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Town and Country Gardens > Tips for Attracting Bees to Your Garden

Tips for Attracting Bees to Your Garden

Photo via Pixabay

By Maria Cannon

 

If you have little ones or if you’re sensitive to insect stings, you may be hesitant to attract bees to your garden. However, these buzzy little workers generally get a bad rap. In fact they could be the secret behind a more fruitful, beautiful garden.

Bees are a vital part of our agricultural system. On average, one out of every three bites of food you take depends on pollinators; bees are the most successful and effective pollinators on earth. Their propensity to seek out sweet nectar and the need for pollen to feed their larvae means they spend their days flitting from flower to flower. Pollen sticks to the fuzzy hairs of their bodies and when they visit a neighboring flower of the same species, cross-pollination (a process defined here as: “when pollen from the flower of one plant fertilizes the flower of another plant.”) occurs. This leads to more genetic diversity, and a healthier garden. There are many ways to attract bees so you can take advantage of nature’s hardest workers.

 

Flower Diversity

The best way to attract bees is to plant a diverse selection of flowers in your garden. Different species of bees have different length tongues and needs to collect pollen for larvae. If you plant a variety of flowers, you are more likely to attract all the various species of bees in your area. Therefore the more diversity, the more bees you will attract for better chances of cross-pollination. You will want a wide range of plants that bloom from early spring to late autumn.

In addition to flowers, heirloom vegetables are great sources of pollen and nectar for bees. Heirlooms are more nutritious, tastier, and they don’t ripen all at once. That means you get to pick them throughout the season and don’t have to worry about how you’ll store all your tomatoes through the summer. Plus, you can collect the seeds from heirlooms and use them the next year.

 

Going Herbal

Perennials are plants that come back year after year as long as you take care of your garden. Planting perennials cuts down on the amount of maintenance your garden needs come spring. Adding perennials to your pollinator garden is an easy way to encourage biodiversity that attracts bees. Perennials that bees love include:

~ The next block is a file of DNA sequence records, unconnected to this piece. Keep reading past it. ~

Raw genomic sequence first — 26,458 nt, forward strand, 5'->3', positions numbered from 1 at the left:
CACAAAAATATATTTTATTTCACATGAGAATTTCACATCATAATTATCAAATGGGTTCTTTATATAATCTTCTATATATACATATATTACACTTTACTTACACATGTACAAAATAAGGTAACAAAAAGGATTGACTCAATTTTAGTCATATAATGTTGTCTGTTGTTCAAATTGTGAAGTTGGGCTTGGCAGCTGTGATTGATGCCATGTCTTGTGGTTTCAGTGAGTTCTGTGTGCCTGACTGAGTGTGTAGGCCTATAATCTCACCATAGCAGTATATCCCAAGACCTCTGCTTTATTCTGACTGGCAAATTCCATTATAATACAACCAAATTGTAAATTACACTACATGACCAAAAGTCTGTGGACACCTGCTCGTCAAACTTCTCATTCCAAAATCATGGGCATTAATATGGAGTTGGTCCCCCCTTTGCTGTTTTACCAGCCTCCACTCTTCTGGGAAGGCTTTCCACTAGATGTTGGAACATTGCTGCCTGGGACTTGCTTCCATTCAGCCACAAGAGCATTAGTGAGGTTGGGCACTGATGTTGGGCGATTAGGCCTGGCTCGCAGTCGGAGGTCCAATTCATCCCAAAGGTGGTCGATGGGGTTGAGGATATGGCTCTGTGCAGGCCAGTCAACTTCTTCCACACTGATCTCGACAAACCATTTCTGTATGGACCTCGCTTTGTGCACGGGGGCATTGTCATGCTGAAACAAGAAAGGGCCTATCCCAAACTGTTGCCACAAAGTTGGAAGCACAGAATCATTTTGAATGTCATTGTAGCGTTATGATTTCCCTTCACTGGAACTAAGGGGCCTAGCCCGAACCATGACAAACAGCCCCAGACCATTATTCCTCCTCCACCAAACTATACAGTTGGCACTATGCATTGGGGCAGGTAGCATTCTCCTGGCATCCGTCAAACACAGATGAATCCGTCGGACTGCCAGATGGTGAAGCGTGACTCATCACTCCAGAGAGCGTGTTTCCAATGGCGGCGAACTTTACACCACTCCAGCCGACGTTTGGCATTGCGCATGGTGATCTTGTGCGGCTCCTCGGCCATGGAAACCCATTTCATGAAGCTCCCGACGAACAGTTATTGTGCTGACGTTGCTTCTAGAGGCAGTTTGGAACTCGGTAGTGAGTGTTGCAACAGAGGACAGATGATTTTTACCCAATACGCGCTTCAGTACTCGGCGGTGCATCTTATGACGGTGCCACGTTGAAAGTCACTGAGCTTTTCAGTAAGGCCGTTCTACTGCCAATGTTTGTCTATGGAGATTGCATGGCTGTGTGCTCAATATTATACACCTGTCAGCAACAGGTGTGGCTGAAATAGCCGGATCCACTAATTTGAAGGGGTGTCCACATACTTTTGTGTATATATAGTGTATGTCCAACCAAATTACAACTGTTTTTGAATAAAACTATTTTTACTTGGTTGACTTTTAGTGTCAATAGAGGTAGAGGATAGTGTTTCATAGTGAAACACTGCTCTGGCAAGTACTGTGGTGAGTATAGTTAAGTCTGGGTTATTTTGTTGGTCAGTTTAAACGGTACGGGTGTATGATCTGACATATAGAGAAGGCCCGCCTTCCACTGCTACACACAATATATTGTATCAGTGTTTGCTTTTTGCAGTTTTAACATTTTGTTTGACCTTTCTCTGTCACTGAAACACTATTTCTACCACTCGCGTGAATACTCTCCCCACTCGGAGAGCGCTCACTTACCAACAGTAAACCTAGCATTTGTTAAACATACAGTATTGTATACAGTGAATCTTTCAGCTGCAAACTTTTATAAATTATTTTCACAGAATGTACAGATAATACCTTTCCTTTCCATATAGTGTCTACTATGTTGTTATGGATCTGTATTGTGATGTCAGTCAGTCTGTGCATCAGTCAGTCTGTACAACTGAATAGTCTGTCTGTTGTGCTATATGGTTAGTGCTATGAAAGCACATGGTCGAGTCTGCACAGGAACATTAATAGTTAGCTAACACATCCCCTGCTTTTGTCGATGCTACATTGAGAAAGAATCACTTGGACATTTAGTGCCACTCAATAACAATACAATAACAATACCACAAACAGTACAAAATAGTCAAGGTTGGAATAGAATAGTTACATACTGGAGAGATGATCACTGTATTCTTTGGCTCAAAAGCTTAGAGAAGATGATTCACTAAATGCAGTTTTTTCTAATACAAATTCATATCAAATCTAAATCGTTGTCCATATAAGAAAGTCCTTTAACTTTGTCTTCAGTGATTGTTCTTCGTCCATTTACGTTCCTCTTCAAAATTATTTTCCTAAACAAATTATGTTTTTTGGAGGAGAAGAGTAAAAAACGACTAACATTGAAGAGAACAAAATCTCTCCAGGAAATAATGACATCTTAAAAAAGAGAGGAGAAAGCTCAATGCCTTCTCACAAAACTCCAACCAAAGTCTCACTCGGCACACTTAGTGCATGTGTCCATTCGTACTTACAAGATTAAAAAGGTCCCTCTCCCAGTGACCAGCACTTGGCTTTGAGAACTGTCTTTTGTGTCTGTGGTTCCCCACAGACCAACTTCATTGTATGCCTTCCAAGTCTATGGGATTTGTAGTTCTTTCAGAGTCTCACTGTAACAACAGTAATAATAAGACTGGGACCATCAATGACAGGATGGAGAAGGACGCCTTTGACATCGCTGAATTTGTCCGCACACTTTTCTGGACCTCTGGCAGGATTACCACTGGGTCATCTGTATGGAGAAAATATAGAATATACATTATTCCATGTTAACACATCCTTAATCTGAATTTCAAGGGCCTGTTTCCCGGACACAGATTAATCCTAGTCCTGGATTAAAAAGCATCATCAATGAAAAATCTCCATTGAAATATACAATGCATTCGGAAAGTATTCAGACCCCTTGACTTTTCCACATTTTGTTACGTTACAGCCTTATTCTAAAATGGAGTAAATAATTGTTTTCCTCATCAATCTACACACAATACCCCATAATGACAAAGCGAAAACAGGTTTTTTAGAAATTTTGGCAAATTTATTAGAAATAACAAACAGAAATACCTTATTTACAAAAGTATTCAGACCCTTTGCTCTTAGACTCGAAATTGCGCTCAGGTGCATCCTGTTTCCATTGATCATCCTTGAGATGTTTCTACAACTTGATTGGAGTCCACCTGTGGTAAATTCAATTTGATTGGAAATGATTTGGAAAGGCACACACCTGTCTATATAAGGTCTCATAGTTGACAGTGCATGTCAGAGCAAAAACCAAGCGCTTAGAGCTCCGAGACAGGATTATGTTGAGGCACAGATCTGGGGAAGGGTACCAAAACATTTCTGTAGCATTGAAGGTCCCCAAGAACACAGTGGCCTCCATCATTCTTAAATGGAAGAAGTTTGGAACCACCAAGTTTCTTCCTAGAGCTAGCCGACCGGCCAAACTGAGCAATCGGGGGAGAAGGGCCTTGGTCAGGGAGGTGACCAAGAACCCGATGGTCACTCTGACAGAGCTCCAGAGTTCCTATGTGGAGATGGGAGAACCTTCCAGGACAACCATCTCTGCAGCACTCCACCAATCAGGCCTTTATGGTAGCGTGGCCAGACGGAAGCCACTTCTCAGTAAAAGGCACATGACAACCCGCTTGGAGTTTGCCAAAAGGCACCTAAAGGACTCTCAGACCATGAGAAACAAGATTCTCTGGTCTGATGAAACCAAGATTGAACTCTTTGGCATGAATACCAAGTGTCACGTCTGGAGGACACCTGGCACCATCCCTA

• Mint
  • Thyme
  • Salvia
  • Lavender
  • Aster
  • Yarrow
  • Fennel
  • Rosemary
  • Lemon balm
  • Oregano

Notice anything these plants have in common? All of them are herbs widely used at home and in the kitchen. These plants won’t just attract bees– they will bring an abundance of beauty and fragrance to your garden and home.

Of course, perennials extend beyond herbal flowers. Check out this list of American perennials to find the perfect ones to add to your garden.

 

Think Native

The best way to attract native bees to your garden is to include native flowers. Wildflowers and wild bees evolved together, so they go together like peanut butter and jelly. Research the local flora of your area and decide which ones are best for your home garden. Generally, bees prefer single flower plants with one ring of petals. These types of flowers make it easier for bees to collect pollen, so they are more popular amongst the hive.

 

Be Colorful

Have you heard the nutritional theory that we should eat as many colors as we can daily? Go ahead and apply that same logic to your garden! The more colors, the more biodiversity that attracts various bee species. In particular, bees love blue, purple, and yellow flowers the most appealing. Daisies, asters, and cornflowers are great additions to your garden because they smell great, look beautiful, and attract more bee friends.

 

A Harmonious Relationship Between Your Garden and Bees

Bees have a symbiotic relationship with your garden, meaning they both benefit from working together. By planting a diverse population of plants, including perennials like herbs, working with native flowers, and making sure there are plenty of different colors, you not only help bees. You also help ensure that your garden will thrive throughout the growing season, so you can be proud to show it off.